Victoria Park in Peril
Environmentalism, Industry, Manufactories, Health, Disease, Human Development, Race, Animal Behaviour, Zoology, Degeneration
Begins by suggesting that some lines from Milton 1667 (describing the fall of the Devil, the 'architect of Pandemonium', from paradise) or some other 'warning to the same purpose' should be 'planted at convenient intervals around Victoria Park' in order to stop new buildings being erected on it by 'the building and money-grubbing demon'. Reminds Mr Punch that although the attempt to build a gasworks on the park was foiled, the demon is trying to perpetuate an 'abomination' in the park as he has done in other green spaces. Laments that a Londoner will soon have nowhere to go for a 'constitutional walk' by which he can 'refresh his soul as well as his body' and will only be able to enjoy this luxury by travelling to it by railway. Agrees that 'it is very sentimental to care for the preservation of landscapes' but that sentiment can also be applied to money. Insists that 'immaterial utility' is as valid a notion as 'Material utility' and wonders what 'Englishmen' will become when they can no longer enjoy the landscapes that have made their character. Considering the link between the growing population and encroachment of buildings, relishes the stationary population in France and advocates emigration as a solution to the problem. Fears that unless this is done 'posterity will all be turned to apes, with foreheads villanous low, or else to a sort of human pig, having oblique eyes like Chinamen', and that 'the day of degeneration' will be witnessed. Concludes by upholding the need to save the park.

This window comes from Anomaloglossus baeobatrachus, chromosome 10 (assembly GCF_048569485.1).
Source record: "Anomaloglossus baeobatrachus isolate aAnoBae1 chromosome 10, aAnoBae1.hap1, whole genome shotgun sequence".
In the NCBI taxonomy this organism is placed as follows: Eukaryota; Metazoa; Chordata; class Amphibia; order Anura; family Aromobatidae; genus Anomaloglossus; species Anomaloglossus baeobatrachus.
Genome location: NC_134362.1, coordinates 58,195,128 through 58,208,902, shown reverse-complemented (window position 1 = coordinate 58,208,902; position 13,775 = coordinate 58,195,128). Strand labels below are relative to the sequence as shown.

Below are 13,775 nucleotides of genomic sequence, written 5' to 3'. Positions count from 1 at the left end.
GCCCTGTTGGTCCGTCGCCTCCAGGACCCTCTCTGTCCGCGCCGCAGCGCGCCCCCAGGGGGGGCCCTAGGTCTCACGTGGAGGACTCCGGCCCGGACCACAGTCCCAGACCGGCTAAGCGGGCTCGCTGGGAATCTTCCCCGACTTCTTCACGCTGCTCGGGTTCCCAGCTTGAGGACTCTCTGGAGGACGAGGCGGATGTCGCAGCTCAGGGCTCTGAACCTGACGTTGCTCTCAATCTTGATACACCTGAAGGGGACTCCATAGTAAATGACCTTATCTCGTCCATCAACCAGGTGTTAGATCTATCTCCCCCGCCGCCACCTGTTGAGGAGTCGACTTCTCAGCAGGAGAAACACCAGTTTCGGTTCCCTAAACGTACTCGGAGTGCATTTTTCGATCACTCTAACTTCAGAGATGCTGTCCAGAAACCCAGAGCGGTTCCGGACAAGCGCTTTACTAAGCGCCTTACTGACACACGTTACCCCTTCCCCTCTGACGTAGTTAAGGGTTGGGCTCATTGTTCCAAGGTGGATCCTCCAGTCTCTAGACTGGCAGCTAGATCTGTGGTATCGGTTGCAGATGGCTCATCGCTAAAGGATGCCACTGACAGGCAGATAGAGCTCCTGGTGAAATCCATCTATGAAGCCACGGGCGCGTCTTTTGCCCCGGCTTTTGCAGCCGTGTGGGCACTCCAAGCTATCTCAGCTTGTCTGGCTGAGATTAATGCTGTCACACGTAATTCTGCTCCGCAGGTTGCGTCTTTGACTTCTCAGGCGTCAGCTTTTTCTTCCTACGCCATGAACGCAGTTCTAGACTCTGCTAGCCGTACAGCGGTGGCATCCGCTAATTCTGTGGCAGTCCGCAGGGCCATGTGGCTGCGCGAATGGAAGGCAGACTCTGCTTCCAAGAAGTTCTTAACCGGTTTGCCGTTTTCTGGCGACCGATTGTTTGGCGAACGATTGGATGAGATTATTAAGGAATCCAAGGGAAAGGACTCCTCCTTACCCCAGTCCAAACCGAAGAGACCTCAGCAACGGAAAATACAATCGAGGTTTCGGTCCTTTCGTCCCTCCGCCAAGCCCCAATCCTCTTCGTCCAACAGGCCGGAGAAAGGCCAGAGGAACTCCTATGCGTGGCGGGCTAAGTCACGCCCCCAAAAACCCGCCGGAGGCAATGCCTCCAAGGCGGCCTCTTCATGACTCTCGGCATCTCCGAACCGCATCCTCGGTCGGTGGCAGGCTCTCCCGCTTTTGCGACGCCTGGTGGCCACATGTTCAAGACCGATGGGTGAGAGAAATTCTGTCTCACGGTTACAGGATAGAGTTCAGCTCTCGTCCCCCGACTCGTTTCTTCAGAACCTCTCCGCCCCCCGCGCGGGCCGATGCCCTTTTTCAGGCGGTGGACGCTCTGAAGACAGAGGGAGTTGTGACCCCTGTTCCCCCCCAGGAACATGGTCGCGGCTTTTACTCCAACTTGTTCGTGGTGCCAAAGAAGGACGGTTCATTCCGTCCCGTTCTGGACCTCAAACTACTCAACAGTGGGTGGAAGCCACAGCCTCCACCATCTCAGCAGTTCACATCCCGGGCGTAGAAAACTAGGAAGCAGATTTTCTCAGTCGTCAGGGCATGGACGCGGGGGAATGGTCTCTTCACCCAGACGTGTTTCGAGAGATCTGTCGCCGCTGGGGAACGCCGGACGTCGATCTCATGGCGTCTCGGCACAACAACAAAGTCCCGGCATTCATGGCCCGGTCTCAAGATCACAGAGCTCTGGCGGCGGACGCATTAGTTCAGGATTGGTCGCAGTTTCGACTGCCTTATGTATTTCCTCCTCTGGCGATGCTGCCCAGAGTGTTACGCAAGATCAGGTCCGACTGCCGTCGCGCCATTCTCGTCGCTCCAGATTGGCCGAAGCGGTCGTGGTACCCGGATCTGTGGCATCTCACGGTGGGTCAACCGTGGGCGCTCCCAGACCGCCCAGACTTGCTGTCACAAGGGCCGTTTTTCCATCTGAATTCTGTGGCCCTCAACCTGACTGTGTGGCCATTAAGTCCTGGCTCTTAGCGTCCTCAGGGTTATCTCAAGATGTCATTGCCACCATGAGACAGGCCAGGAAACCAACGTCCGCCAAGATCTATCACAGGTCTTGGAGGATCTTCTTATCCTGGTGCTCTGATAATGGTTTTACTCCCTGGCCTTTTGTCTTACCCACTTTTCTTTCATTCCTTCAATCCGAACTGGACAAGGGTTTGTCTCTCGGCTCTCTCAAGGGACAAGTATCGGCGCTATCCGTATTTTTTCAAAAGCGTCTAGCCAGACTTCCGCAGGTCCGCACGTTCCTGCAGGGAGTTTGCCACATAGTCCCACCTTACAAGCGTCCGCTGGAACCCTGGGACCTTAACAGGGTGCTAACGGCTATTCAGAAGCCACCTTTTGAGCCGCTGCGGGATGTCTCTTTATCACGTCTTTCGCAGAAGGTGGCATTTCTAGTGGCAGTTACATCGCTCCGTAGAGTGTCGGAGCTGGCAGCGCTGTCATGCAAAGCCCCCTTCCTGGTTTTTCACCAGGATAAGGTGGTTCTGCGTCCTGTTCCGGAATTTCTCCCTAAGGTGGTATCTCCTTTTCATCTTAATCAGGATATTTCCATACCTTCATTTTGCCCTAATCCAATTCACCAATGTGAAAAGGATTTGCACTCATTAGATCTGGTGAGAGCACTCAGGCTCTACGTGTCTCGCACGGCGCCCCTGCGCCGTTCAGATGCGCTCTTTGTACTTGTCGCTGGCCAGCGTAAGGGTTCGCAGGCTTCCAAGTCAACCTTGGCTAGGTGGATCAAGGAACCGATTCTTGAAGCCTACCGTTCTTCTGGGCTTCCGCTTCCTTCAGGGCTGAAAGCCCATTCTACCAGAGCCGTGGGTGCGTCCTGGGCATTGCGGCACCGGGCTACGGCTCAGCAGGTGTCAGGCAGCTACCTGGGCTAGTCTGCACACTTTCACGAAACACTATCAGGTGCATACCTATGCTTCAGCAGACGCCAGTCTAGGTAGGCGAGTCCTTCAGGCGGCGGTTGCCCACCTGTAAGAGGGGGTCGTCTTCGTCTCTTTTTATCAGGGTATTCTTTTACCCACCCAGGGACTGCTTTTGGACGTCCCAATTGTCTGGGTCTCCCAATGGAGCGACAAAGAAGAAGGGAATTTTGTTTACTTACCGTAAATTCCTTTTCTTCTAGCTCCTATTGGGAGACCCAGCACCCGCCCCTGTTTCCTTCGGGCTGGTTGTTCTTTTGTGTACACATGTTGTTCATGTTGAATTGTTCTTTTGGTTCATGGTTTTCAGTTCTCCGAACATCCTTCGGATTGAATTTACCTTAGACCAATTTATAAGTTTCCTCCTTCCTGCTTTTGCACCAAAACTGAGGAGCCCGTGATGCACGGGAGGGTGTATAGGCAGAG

© Science in the Nineteenth-Century Periodical Project, Universities of Leeds and Sheffield, 2005 - 2020
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